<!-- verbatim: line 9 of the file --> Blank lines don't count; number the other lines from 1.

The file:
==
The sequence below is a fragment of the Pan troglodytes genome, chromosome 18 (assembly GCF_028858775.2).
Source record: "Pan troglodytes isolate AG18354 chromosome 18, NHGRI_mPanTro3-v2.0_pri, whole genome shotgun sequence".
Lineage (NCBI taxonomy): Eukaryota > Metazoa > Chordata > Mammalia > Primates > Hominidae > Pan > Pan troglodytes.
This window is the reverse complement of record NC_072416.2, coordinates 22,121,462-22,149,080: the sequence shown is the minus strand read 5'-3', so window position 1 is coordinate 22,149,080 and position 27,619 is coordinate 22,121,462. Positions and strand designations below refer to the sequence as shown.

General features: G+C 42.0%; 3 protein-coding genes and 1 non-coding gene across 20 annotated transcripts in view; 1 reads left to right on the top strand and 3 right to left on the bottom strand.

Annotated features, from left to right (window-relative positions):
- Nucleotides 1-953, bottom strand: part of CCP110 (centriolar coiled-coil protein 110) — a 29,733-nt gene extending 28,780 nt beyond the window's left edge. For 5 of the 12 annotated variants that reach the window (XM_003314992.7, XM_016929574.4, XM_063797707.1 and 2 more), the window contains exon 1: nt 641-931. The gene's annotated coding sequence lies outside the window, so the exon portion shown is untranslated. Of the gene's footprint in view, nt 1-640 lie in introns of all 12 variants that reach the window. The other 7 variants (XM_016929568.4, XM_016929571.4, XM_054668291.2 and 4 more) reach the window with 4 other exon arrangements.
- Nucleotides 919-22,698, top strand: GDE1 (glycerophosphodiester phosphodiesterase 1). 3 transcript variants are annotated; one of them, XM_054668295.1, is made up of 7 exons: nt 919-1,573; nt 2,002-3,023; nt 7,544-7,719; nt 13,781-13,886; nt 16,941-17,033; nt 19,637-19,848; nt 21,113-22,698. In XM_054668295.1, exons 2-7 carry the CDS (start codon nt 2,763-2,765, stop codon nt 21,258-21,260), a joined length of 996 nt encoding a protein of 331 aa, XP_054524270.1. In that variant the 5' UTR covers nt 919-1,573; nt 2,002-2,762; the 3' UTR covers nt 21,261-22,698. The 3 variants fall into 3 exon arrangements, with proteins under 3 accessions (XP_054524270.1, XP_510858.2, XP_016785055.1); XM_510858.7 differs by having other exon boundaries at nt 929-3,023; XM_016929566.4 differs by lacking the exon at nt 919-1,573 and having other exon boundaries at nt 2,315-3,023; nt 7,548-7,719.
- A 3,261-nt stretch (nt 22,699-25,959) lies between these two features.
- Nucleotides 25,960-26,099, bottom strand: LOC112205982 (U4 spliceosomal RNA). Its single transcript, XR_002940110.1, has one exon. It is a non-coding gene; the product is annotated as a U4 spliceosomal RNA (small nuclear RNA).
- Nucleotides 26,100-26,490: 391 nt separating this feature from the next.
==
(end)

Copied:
- A 3,261-nt stretch (nt 22,699-25,959) lies between these two features.